The CAT scan is an X-ray test that is similar to both the MRI and a regular X-ray because it can show both bones and soft tissues. CAT scans are also able to product X-ray “slices” taken of the spine, allowing each section to be examined separately. The scan forms a set of cross-sectional images that can show disc problems and degeneration of bones, such as bone spur formation or facet hypertrophy (enlargement). CAT scan images are not as clear as either X-rays or an MRI. To make the soft tissues easier to see, the CAT scan is often combined with a myelogram.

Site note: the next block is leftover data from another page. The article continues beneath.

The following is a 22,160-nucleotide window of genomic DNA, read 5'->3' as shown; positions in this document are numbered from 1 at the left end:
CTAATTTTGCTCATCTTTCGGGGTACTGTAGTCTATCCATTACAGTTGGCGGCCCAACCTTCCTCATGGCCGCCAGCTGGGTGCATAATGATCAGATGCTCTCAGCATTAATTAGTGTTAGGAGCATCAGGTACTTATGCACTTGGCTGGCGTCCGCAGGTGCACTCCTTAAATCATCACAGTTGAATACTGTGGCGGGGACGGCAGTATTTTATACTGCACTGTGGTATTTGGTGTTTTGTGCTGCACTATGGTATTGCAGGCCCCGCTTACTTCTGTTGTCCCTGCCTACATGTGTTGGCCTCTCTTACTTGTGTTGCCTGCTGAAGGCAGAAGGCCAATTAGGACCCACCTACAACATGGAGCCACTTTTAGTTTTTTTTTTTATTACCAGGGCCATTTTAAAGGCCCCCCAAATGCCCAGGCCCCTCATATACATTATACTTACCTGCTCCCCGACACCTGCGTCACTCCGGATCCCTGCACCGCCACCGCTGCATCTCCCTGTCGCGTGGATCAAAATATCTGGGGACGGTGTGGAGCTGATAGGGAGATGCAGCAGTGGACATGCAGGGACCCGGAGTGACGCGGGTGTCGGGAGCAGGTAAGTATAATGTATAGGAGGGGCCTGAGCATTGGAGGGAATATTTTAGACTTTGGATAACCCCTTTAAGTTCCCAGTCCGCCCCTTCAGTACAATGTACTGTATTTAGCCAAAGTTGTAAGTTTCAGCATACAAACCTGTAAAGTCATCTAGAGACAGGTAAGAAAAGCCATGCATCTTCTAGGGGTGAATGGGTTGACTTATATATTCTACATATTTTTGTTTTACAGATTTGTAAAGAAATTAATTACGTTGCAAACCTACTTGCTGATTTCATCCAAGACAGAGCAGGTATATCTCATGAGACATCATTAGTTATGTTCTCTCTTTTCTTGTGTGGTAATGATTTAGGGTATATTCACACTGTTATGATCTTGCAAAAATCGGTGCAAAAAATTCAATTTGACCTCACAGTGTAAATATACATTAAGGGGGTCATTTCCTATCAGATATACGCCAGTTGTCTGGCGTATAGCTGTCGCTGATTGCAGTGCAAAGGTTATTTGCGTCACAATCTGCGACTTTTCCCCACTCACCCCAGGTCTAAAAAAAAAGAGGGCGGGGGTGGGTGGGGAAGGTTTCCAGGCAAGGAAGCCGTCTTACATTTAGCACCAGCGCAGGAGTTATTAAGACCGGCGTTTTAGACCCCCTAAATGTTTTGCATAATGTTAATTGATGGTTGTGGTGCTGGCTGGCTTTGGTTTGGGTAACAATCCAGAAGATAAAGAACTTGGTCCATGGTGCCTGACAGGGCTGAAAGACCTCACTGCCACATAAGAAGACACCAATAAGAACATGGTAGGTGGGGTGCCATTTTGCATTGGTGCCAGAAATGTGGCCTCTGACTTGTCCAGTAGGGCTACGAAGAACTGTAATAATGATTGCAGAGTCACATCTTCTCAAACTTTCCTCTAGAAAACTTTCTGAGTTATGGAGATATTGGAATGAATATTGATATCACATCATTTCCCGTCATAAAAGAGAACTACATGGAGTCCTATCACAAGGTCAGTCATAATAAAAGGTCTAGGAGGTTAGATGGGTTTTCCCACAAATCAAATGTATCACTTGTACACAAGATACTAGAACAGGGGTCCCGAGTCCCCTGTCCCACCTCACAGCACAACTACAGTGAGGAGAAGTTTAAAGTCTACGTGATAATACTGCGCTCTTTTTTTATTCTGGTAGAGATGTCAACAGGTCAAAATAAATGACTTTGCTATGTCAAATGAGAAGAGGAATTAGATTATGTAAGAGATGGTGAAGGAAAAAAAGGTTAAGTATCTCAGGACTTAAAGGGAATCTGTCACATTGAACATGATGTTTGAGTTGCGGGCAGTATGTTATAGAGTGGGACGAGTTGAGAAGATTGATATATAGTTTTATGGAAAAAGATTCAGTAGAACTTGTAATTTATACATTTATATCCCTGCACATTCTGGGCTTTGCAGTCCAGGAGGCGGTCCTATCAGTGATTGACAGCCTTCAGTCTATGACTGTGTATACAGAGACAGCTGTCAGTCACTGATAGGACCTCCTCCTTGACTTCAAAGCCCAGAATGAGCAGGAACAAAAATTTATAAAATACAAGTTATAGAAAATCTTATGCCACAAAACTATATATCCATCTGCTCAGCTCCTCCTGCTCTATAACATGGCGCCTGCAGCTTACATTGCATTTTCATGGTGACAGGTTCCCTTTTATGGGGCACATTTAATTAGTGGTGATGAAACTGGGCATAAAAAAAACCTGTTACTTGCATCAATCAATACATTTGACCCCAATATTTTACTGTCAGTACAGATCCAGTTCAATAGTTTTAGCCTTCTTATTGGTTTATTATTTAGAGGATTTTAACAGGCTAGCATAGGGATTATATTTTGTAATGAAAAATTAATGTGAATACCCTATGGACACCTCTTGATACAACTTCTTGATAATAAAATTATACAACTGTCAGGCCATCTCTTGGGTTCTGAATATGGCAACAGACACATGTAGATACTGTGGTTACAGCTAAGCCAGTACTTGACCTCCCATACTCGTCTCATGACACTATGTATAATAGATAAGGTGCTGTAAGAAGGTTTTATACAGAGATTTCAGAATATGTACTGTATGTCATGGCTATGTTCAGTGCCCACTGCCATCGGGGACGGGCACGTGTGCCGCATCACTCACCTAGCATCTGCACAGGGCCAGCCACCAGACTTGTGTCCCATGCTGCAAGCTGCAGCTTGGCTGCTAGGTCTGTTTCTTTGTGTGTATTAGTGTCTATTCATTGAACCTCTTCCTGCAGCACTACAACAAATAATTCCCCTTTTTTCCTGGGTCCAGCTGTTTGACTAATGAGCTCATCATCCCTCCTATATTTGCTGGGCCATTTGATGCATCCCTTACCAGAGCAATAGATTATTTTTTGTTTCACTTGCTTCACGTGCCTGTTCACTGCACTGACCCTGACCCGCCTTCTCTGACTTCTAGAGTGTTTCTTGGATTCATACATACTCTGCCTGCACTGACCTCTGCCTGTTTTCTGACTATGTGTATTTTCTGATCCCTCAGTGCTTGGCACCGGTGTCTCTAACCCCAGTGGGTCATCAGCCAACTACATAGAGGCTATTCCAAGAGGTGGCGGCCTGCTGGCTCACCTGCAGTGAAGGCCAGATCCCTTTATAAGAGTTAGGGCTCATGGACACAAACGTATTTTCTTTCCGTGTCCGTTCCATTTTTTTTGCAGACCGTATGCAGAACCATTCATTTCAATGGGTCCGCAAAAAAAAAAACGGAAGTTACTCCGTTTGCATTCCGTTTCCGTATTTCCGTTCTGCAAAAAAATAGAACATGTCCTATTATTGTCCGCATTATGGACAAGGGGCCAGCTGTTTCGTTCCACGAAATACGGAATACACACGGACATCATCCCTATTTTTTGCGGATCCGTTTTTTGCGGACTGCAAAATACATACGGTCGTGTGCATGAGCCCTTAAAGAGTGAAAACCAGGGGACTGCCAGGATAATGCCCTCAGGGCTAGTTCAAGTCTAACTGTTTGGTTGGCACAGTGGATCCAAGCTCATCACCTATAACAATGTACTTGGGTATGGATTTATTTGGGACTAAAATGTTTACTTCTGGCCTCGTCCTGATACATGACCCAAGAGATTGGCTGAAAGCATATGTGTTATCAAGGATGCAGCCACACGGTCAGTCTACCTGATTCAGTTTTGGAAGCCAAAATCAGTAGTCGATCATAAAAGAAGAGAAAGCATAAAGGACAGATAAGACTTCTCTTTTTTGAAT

Like an MRI, with a CAT scan you will lie on a table that slides into a scanner. The scanner is essentially an X-ray tube that rotates in a circle taking many pictures. The procedure takes 30-60 minutes.
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